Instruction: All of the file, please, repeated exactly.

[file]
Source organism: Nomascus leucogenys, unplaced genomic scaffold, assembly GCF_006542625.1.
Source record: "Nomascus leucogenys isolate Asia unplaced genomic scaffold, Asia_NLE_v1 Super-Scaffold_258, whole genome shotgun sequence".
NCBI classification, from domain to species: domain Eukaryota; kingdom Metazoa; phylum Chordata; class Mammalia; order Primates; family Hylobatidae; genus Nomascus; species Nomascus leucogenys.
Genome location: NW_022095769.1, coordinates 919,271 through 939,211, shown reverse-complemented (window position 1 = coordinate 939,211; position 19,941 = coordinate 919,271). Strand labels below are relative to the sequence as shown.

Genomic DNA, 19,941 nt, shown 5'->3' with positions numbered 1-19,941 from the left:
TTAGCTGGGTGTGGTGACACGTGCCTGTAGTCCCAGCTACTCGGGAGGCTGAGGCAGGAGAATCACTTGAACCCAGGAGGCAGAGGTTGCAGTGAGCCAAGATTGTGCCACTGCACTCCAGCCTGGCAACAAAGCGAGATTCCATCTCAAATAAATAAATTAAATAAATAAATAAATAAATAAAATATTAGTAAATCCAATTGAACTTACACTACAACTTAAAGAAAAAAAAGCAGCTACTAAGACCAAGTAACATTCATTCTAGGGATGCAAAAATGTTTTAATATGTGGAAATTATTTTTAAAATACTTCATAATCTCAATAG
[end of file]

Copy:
Source organism: Nomascus leucogenys, unplaced genomic scaffold, assembly GCF_006542625.1.
Source record: "Nomascus leucogenys isolate Asia unplaced genomic scaffold, Asia_NLE_v1 Super-Scaffold_258, whole genome shotgun sequence".
NCBI classification, from domain to species: domain Eukaryota; kingdom Metazoa; phylum Chordata; class Mammalia; order Primates; family Hylobatidae; genus Nomascus; species Nomascus leucogenys.
Genome location: NW_022095769.1, coordinates 919,271 through 939,211, shown reverse-complemented (window position 1 = coordinate 939,211; position 19,941 = coordinate 919,271). Strand labels below are relative to the sequence as shown.

Genomic DNA, 19,941 nt, shown 5'->3' with positions numbered 1-19,941 from the left:
TTAGCTGGGTGTGGTGACACGTGCCTGTAGTCCCAGCTACTCGGGAGGCTGAGGCAGGAGAATCACTTGAACCCAGGAGGCAGAGGTTGCAGTGAGCCAAGATTGTGCCACTGCACTCCAGCCTGGCAACAAAGCGAGATTCCATCTCAAATAAATAAATTAAATAAATAAATAAATAAATAAAATATTAGTAAATCCAATTGAACTTACACTACAACTTAAAGAAAAAAAAGCAGCTACTAAGACCAAGTAACATTCATTCTAGGGATGCAAAAATGTTTTAATATGTGGAAATTATTTTTAAAATACTTCATAATCTCAATAG